For instance, some doctors prescribe anti-inflammatory medications and neurofeedback devices. This is called ‘off-label’ prescribing because autism is not listed as an approved indication for these treatments. Some physicians regularly prescribe off-label treatments for autism, others conduct studies of these new uses for autism, and doctors sometimes suspect that a specific individual might benefit from an off-label use in an ‘N-of-1 study.’

However, off-label uses often do more harm than good. Most treatments have at least some risks, and the U.S. Food and Drug Administration (FDA) approves treatments based on whether the benefits outweigh those risks for a specific condition. If a treatment isn’t proven to have any benefit for people with autism, the risk could be too high to justify trying it.

To understand why the Right to Try law is so dangerous, it is important to understand that clinical trials are designed to safeguard participants while gathering evidence of medical benefit.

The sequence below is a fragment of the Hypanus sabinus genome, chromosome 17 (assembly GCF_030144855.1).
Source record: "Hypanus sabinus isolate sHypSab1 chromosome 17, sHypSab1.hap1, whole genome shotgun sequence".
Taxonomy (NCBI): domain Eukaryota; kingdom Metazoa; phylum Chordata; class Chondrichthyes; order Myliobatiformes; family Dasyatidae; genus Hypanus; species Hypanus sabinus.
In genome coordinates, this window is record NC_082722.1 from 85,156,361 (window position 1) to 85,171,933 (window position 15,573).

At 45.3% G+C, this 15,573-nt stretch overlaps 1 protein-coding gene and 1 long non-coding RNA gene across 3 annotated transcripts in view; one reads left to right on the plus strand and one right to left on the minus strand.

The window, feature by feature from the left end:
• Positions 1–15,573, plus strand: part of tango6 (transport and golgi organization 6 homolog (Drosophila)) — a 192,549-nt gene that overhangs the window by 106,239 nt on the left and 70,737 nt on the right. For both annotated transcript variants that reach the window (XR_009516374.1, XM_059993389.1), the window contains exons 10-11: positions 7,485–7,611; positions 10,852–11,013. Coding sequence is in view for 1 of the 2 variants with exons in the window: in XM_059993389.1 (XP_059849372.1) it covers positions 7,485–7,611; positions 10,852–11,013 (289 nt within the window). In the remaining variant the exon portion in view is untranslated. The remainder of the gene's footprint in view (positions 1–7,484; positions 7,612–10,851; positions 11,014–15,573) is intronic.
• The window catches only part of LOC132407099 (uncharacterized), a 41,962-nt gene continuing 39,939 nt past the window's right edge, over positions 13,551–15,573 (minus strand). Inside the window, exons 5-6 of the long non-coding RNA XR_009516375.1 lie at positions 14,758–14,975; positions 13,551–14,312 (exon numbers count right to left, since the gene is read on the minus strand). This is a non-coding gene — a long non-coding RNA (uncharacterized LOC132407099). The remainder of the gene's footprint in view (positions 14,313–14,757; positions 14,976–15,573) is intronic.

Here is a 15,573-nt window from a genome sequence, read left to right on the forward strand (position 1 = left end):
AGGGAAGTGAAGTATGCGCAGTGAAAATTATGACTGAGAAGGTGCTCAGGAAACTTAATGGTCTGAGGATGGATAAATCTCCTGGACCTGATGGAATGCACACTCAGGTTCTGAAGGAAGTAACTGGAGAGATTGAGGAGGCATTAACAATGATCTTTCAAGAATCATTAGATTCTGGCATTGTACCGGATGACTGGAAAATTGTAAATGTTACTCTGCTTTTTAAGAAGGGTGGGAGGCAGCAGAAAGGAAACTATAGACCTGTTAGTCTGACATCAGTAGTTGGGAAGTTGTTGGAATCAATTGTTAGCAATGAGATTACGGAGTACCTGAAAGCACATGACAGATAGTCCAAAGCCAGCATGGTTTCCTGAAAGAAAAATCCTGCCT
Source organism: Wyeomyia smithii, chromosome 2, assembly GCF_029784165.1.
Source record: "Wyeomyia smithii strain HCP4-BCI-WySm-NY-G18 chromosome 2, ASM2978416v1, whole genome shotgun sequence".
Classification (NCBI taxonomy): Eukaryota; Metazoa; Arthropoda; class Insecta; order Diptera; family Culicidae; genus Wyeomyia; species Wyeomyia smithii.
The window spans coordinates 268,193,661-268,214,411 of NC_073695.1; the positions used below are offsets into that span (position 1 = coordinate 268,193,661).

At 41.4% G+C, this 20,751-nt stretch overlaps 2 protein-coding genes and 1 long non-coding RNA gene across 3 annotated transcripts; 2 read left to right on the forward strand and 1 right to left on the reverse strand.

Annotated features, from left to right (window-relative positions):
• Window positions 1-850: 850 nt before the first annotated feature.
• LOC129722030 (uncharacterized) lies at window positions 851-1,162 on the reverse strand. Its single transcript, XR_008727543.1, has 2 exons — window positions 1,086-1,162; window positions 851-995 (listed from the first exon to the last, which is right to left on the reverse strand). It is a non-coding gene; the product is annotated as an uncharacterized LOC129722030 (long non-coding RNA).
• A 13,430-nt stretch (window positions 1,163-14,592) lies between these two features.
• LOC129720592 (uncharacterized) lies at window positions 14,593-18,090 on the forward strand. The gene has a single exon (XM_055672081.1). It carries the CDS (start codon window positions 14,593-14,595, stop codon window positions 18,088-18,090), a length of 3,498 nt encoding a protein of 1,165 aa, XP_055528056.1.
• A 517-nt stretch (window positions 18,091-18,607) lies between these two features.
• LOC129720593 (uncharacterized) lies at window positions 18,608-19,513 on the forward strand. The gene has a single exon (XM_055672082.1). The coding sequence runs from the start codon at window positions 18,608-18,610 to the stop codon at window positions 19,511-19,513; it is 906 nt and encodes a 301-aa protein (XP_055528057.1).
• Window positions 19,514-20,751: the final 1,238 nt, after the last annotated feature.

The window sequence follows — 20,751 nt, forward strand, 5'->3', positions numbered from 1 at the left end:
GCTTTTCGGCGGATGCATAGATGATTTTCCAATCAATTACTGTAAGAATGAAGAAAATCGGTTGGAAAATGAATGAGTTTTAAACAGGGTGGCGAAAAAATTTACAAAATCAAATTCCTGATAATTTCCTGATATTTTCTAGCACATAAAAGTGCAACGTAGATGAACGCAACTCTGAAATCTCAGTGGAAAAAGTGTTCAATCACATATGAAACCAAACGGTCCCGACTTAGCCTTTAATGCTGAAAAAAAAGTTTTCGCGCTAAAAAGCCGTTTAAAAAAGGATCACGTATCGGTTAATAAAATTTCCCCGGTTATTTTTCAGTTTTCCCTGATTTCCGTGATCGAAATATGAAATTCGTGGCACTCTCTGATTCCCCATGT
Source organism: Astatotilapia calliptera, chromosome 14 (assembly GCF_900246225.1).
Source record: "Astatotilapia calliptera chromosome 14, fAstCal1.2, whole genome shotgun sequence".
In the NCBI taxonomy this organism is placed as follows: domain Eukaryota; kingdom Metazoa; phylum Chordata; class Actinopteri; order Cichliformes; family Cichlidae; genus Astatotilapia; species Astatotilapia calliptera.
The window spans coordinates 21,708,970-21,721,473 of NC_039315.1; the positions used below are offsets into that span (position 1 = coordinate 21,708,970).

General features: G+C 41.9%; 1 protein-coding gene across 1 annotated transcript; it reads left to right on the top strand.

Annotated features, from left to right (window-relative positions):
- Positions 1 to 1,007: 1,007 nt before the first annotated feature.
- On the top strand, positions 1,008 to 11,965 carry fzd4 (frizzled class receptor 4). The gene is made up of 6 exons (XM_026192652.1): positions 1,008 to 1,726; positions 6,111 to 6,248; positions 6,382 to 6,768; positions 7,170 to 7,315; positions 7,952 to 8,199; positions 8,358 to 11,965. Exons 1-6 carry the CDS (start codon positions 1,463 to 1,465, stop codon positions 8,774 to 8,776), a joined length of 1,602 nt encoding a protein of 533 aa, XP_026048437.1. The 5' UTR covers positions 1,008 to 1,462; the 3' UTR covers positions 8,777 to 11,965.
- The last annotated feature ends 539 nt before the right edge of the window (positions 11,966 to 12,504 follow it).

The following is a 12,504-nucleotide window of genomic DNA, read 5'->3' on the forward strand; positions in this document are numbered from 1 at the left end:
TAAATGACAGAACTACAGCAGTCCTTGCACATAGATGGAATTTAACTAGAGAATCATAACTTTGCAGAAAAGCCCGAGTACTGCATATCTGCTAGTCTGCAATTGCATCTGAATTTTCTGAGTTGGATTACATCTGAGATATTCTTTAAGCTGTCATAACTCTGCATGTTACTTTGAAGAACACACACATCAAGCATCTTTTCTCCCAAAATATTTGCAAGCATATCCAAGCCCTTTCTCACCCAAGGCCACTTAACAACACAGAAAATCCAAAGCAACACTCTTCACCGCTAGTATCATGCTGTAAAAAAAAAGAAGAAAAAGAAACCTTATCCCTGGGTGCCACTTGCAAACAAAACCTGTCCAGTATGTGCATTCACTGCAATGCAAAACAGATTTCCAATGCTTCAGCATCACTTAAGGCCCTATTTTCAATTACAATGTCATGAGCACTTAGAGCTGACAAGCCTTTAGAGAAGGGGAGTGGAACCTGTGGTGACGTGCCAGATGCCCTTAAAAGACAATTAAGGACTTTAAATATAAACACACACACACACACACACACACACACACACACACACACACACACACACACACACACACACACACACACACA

Researchers start with small, short-term phase I trials. These typically include a few healthy volunteers to make sure an experimental treatment seems safe in the short term. Phase II trials are somewhat larger; they are short-term studies that evaluate whether the treatment works for a particular condition and is safe. These studies are halted if participants are shown to be harmed.

The most important studies are phase III clinical trials, which tend to be the largest, longest studies and may compare different dosages or other strategies for making the treatment as safe and effective as possible. When these studies are complete, the FDA decides whether the benefits of the treatment outweigh the risks for specific dosages and specific groups of individuals.

For example, some drugs approved for schizophrenia also help calm down people with autism, but the risk of sudden death would outweigh the modest benefits for a person with autism.

Ethical quandaries: